ICD-10-CM Code D78.2

Postprocedural hemorrhage of the spleen following a procedure

Version 2021 Non-Billable Code

Not Valid for Submission

D78.2 is a "header" nonspecific and non-billable code code, consider using a code with a higher level of specificity for a diagnosis of postprocedural hemorrhage of the spleen following a procedure. The code is NOT valid for the year 2021 for the submission of HIPAA-covered transactions.

ICD-10:D78.2
Short Description:Postproc hemorrhage of the spleen following a procedure
Long Description:Postprocedural hemorrhage of the spleen following a procedure

Consider the following ICD-10 codes with a higher level of specificity:

  • D78.21 - Postprocedural hemorrhage of the spleen following a procedure on the spleen
  • D78.22 - Postprocedural hemorrhage of the spleen following other procedure

Code Classification

  • Diseases of the blood and blood-forming organs and certain disorders involving the immune mechanism (D50–D89)
    • Intraoperative and postprocedural complications of the spleen (D78)
      • Intraop and postprocedural complications of the spleen (D78)

Code History

  • FY 2016 - New Code, effective from 10/1/2015 through 9/30/2016
    (First year ICD-10-CM implemented into the HIPAA code set)
  • FY 2017 - No Change, effective from 10/1/2016 through 9/30/2017
  • FY 2018 - No Change, effective from 10/1/2017 through 9/30/2018
  • FY 2019 - No Change, effective from 10/1/2018 through 9/30/2019
  • FY 2020 - No Change, effective from 10/1/2019 through 9/30/2020
  • FY 2021 - No Change, effective from 10/1/2020 through 9/30/2021

Information for Patients


Bleeding

Also called: Hematoma, Hemorrhage

Bleeding is the loss of blood. It can happen outside or inside the body. You may bleed when you get a cut or other wound. Bleeding can also be due to an injury to internal organs.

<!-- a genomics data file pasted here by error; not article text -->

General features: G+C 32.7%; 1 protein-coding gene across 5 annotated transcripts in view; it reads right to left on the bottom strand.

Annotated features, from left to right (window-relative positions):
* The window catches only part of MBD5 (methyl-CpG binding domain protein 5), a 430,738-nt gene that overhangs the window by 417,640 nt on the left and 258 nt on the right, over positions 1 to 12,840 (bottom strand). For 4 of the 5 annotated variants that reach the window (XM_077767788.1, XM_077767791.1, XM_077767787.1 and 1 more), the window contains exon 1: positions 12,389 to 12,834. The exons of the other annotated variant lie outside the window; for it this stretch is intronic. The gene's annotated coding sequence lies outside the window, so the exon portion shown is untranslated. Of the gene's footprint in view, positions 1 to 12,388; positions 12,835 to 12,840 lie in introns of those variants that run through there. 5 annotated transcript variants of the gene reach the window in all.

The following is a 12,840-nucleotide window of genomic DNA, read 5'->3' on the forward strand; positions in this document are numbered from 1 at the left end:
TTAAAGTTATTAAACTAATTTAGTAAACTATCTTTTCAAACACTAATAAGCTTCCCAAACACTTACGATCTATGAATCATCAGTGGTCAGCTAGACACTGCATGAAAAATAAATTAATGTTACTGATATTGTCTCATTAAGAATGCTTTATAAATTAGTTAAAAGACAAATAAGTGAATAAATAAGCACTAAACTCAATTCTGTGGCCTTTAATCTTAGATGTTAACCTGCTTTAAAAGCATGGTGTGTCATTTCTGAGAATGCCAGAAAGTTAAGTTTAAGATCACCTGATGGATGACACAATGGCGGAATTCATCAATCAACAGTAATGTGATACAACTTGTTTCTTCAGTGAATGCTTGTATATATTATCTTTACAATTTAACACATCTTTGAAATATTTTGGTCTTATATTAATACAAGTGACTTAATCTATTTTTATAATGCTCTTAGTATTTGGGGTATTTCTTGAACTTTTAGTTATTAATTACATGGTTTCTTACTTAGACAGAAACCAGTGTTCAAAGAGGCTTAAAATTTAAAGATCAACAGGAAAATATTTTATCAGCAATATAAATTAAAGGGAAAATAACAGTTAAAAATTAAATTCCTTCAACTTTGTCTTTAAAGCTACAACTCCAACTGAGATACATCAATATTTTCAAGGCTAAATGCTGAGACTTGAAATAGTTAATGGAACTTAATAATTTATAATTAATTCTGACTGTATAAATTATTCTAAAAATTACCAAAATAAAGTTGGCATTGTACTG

Sometimes bleeding can cause other problems. A bruise is bleeding under the skin. Some strokes are caused by bleeding in the brain. Other bleeding, such as gastrointestinal bleeding, coughing up blood, or vaginal bleeding, can be a symptom of a disease.

Normally, when you bleed, your blood forms clots to stop the bleeding. Severe bleeding may require first aid or a trip to the emergency room. If you have a bleeding disorder, your blood does not form clots normally.

  • Bleeding (Medical Encyclopedia)
  • Bleeding gums (Medical Encyclopedia)
  • Bleeding into the skin (Medical Encyclopedia)
  • Intraventricular hemorrhage of the newborn (Medical Encyclopedia)
  • Subarachnoid hemorrhage (Medical Encyclopedia)

[Learn More]

Spleen Diseases

Also called: Splenic diseases

Your spleen is an organ above your stomach and under your ribs on your left side. It is about as big as your fist. The spleen is part of your lymphatic system, which fights infection and keeps your body fluids in balance. It contains white blood cells that fight germs. Your spleen also helps control the amount of blood in your body, and destroys old and damaged cells.

Certain diseases might cause your spleen to swell. You can also damage or rupture your spleen in an injury, especially if it is already swollen. If your spleen is too damaged, you might need surgery to remove it. You can live without a spleen. Other organs, such as your liver, will take over some of the spleen's work. Without a spleen, however, your body will lose some of its ability to fight infections.

  • Hypersplenism (Medical Encyclopedia)
  • Spleen removal (Medical Encyclopedia)
  • Spleen removal - laparoscopic - adults - discharge (Medical Encyclopedia)
  • Spleen removal - open - adults - discharge (Medical Encyclopedia)
  • Splenomegaly (Medical Encyclopedia)

[Learn More]